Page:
Saturday, December 10, 2016

New Wines of Ancient Thrace in Chicago, Illinois and Houston, Texas, USA after the big success in Shanghai, China and Hong Kong

The recent success of the Bulgarian Wine Export Association in Shanghai, China and Hong Kong and the kind words of many wine buyers and wine specialists from these promising markets show the right direction of the quality of the presented wines of New Wines of Ancient Thrace and the possibilities for penetration on the American market.
Two important events are in the schedule of Bulgarian Wine Export Association (BWEA) – beginning of May the wineries will attend the World Wine Meeting Chicago and then in June they will return to Houston for the second time participating in Wine & Food Week.
New Wines of Ancient Thrace is a promotional campaign of the Bulgarian Wine Export Association (BWEA), established in 2012 with the main objective to actively introduce high-quality European wines to new markets. The main activities of the Association include: wine promotion, organization of conferences, workshops and seminars with promotional and informative purposes, support for the increase of wine export through the creation and management of projects, financed by EU funds, to penetrate to some of the most important world wine markets, to show the new modern face of the old Thracian wines.
“We are thrilled to return in the States with many more activities this year!” says Galina Niforou, BWEA chairwoman. “The quality of our wines was never so high, we have all the necessary elements for competing in this important wine market – good quality, good price/quality ratio, interesting new local varieties, great packaging and highly motivated winemakers to do their best for making even better wines year after year. I’m sure that all the wineries, participating in this project will find the right distributor and will start selling their wines in the US market. Have you ever tried Mavrud? Or Melnik, Rubin and Gamza? You will be amazed! Our wines are really the well kept secret from the land of Spartacus!”
Thrace is one of the oldest wine producing areas in the world with evidence of wine production dating back to 4 000 BC. The Thracians were numerous tribes who worshipped wine as a divine drink. Thracian wine was even mentioned in Homer’s The Illiadas the finest wine there was.
It is believed that the world’s first documented wine appellation was designated in nowadays in this land when in II century AD emperor Antonius Pius proclaimed the vineyards in Lower Mizia (part of Thrace) as protected.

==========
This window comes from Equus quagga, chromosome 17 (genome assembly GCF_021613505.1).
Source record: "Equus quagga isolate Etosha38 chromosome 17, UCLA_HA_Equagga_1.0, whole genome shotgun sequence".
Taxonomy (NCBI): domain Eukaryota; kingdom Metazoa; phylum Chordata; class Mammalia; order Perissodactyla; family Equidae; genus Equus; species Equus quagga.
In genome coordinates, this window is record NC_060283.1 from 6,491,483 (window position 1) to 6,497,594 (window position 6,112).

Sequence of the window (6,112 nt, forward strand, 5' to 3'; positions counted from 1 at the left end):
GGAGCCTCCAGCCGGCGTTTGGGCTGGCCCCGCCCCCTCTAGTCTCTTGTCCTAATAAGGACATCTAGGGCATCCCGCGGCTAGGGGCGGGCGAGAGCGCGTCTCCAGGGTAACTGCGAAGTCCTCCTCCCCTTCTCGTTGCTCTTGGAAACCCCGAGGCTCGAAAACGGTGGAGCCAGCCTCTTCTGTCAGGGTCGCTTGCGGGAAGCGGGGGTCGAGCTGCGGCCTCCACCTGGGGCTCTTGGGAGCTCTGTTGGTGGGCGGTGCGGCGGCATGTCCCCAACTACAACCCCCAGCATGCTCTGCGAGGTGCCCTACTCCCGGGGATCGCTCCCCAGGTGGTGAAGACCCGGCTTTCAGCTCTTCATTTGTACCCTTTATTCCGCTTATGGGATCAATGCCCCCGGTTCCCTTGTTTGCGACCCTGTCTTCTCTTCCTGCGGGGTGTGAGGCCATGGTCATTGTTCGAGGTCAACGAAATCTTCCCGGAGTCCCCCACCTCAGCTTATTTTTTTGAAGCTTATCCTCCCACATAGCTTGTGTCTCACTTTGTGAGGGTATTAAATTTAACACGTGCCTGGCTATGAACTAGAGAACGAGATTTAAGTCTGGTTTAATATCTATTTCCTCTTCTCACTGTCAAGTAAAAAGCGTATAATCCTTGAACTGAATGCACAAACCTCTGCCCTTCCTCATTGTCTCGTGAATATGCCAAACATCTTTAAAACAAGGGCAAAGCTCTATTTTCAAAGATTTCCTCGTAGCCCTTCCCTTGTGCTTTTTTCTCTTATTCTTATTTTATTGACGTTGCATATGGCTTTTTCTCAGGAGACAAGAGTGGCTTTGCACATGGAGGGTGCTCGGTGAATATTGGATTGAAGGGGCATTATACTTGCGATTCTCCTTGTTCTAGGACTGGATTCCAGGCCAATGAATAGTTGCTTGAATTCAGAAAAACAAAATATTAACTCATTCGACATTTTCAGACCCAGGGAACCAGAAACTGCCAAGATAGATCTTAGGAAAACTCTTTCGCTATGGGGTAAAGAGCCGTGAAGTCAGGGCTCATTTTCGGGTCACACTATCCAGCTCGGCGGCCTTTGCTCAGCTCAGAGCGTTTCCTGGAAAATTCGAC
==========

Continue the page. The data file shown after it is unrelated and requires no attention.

New Wines of Ancient Thrace  proudly highlights  the facts that wine has been made in this land for 6 thousands years. Cult of the god of wine Dionysus actually originated from ancient Thrace. The Thracians drank their wine undiluted with water; this was the main difference from the ancient Greeks who poured 3 parts of water and one part of wine into their Phiale.

For the Thracians, wine was a sacred element of religious practice. The best-known pieces of gold and silver, which depict ritual wine drinking situations with the god Dionysus, are found in this land.

Actually Thrace is the oldest place of wine making in Europe. Its vineyards share some of the same soil characteristics and latitude of famous wine growing regions in Bordeaux, the South of France and Central Italy.
Its tradition along with the modern state of art wineries are giving the brilliant results of high quality wines produced from indigenous grape varieties like Mavrud, Melnik, Rubin, Gamza, Dimyat, Red Misket, etc.  
The international grape varieties like Cabernet Sauvignon, Merlot, Syrah, Pinot Noir, Chardonnay, Sauvignon Blanc are also widely planted there and giving some word class examples.
The country is devided into 5 wine regions, each with its specific terroir and climate conditions, but all of them suitable for high quality winemaking.
Wine regions

This region includes the valley of the River Struma and is part of the historical Region of Macedonia. The climate typical of this region is Mediterranean with mild, rainy winter and hot summer. Typical grape varieties which are commonly cultivated in this region include Melnik, Cabernet Sauvignon and Merlot.

Surrounded by the Black Sea, this region is characterized by mild autumn which makes it suitable for the cultivation of white wines with strong concentration of sugar. Dimyat, Muscat Ottoneli and Sauvignon Blanc are